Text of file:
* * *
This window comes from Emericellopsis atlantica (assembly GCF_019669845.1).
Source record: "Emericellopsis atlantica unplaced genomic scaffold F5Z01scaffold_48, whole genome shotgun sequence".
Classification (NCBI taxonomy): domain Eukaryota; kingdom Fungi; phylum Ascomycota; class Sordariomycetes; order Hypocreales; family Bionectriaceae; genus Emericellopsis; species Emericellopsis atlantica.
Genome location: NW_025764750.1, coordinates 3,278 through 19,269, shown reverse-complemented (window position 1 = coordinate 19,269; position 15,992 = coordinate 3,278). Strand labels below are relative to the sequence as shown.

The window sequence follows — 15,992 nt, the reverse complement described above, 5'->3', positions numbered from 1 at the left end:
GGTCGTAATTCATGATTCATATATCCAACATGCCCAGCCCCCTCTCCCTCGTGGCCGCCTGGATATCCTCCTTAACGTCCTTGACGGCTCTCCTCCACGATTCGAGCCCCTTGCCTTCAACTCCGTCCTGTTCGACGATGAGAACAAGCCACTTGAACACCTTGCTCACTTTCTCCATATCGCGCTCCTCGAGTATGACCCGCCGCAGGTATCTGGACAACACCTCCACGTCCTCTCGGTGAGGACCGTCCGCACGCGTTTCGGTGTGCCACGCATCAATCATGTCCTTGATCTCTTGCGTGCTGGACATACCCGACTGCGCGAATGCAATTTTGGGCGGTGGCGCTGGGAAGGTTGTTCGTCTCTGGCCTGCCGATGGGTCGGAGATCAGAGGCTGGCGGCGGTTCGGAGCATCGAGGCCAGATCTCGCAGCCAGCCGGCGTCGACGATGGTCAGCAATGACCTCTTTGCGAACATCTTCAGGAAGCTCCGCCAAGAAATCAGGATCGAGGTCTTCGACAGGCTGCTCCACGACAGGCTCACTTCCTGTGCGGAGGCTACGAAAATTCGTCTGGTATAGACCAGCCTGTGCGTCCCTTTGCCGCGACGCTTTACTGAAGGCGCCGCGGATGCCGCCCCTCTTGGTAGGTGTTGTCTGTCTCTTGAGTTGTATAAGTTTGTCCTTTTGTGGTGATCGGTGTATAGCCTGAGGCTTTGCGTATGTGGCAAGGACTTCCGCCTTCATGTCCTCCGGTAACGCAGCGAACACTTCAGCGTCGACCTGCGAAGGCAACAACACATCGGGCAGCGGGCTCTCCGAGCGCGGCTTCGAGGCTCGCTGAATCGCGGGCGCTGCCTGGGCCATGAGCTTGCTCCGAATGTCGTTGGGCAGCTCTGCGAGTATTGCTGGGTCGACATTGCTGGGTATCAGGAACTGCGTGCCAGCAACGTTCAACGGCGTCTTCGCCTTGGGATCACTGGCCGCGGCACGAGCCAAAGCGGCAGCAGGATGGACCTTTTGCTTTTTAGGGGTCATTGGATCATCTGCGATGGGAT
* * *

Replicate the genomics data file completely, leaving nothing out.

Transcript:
This window comes from Emericellopsis atlantica (assembly GCF_019669845.1).
Source record: "Emericellopsis atlantica unplaced genomic scaffold F5Z01scaffold_48, whole genome shotgun sequence".
Classification (NCBI taxonomy): domain Eukaryota; kingdom Fungi; phylum Ascomycota; class Sordariomycetes; order Hypocreales; family Bionectriaceae; genus Emericellopsis; species Emericellopsis atlantica.
Genome location: NW_025764750.1, coordinates 3,278 through 19,269, shown reverse-complemented (window position 1 = coordinate 19,269; position 15,992 = coordinate 3,278). Strand labels below are relative to the sequence as shown.

The window sequence follows — 15,992 nt, the reverse complement described above, 5'->3', positions numbered from 1 at the left end:
GGTCGTAATTCATGATTCATATATCCAACATGCCCAGCCCCCTCTCCCTCGTGGCCGCCTGGATATCCTCCTTAACGTCCTTGACGGCTCTCCTCCACGATTCGAGCCCCTTGCCTTCAACTCCGTCCTGTTCGACGATGAGAACAAGCCACTTGAACACCTTGCTCACTTTCTCCATATCGCGCTCCTCGAGTATGACCCGCCGCAGGTATCTGGACAACACCTCCACGTCCTCTCGGTGAGGACCGTCCGCACGCGTTTCGGTGTGCCACGCATCAATCATGTCCTTGATCTCTTGCGTGCTGGACATACCCGACTGCGCGAATGCAATTTTGGGCGGTGGCGCTGGGAAGGTTGTTCGTCTCTGGCCTGCCGATGGGTCGGAGATCAGAGGCTGGCGGCGGTTCGGAGCATCGAGGCCAGATCTCGCAGCCAGCCGGCGTCGACGATGGTCAGCAATGACCTCTTTGCGAACATCTTCAGGAAGCTCCGCCAAGAAATCAGGATCGAGGTCTTCGACAGGCTGCTCCACGACAGGCTCACTTCCTGTGCGGAGGCTACGAAAATTCGTCTGGTATAGACCAGCCTGTGCGTCCCTTTGCCGCGACGCTTTACTGAAGGCGCCGCGGATGCCGCCCCTCTTGGTAGGTGTTGTCTGTCTCTTGAGTTGTATAAGTTTGTCCTTTTGTGGTGATCGGTGTATAGCCTGAGGCTTTGCGTATGTGGCAAGGACTTCCGCCTTCATGTCCTCCGGTAACGCAGCGAACACTTCAGCGTCGACCTGCGAAGGCAACAACACATCGGGCAGCGGGCTCTCCGAGCGCGGCTTCGAGGCTCGCTGAATCGCGGGCGCTGCCTGGGCCATGAGCTTGCTCCGAATGTCGTTGGGCAGCTCTGCGAGTATTGCTGGGTCGACATTGCTGGGTATCAGGAACTGCGTGCCAGCAACGTTCAACGGCGTCTTCGCCTTGGGATCACTGGCCGCGGCACGAGCCAAAGCGGCAGCAGGATGGACCTTTTGCTTTTTAGGGGTCATTGGATCATCTGCGATGGGAT